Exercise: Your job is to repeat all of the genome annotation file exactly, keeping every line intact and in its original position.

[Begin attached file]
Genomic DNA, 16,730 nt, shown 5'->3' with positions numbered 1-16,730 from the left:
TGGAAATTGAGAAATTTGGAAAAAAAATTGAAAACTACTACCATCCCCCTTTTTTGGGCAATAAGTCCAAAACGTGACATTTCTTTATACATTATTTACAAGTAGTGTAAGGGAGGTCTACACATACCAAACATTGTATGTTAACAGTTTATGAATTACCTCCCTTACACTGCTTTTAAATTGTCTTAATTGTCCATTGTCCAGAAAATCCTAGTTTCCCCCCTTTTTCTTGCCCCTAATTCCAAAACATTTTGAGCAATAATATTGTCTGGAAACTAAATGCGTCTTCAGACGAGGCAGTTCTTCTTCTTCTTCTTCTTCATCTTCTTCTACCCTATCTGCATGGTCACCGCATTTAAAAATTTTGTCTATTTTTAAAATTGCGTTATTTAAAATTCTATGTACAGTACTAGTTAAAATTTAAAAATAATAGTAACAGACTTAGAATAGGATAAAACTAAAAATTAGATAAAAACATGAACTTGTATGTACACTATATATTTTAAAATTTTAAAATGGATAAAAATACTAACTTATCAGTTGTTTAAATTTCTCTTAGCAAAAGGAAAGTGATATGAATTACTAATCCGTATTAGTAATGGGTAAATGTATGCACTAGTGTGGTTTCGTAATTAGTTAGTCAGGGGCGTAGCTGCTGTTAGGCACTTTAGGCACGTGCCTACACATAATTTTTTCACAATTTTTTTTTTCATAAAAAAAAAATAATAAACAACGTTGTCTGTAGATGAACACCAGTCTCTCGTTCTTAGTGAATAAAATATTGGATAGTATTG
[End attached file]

Genomic DNA, 16,730 nt, shown 5'->3' with positions numbered 1-16,730 from the left:
TGGAAATTGAGAAATTTGGAAAAAAAATTGAAAACTACTACCATCCCCCTTTTTTGGGCAATAAGTCCAAAACGTGACATTTCTTTATACATTATTTACAAGTAGTGTAAGGGAGGTCTACACATACCAAACATTGTATGTTAACAGTTTATGAATTACCTCCCTTACACTGCTTTTAAATTGTCTTAATTGTCCATTGTCCAGAAAATCCTAGTTTCCCCCCTTTTTCTTGCCCCTAATTCCAAAACATTTTGAGCAATAATATTGTCTGGAAACTAAATGCGTCTTCAGACGAGGCAGTTCTTCTTCTTCTTCTTCTTCATCTTCTTCTACCCTATCTGCATGGTCACCGCATTTAAAAATTTTGTCTATTTTTAAAATTGCGTTATTTAAAATTCTATGTACAGTACTAGTTAAAATTTAAAAATAATAGTAACAGACTTAGAATAGGATAAAACTAAAAATTAGATAAAAACATGAACTTGTATGTACACTATATATTTTAAAATTTTAAAATGGATAAAAATACTAACTTATCAGTTGTTTAAATTTCTCTTAGCAAAAGGAAAGTGATATGAATTACTAATCCGTATTAGTAATGGGTAAATGTATGCACTAGTGTGGTTTCGTAATTAGTTAGTCAGGGGCGTAGCTGCTGTTAGGCACTTTAGGCACGTGCCTACACATAATTTTTTCACAATTTTTTTTTTCATAAAAAAAAAATAATAAACAACGTTGTCTGTAGATGAACACCAGTCTCTCGTTCTTAGTGAATAAAATATTGGATAGTATTG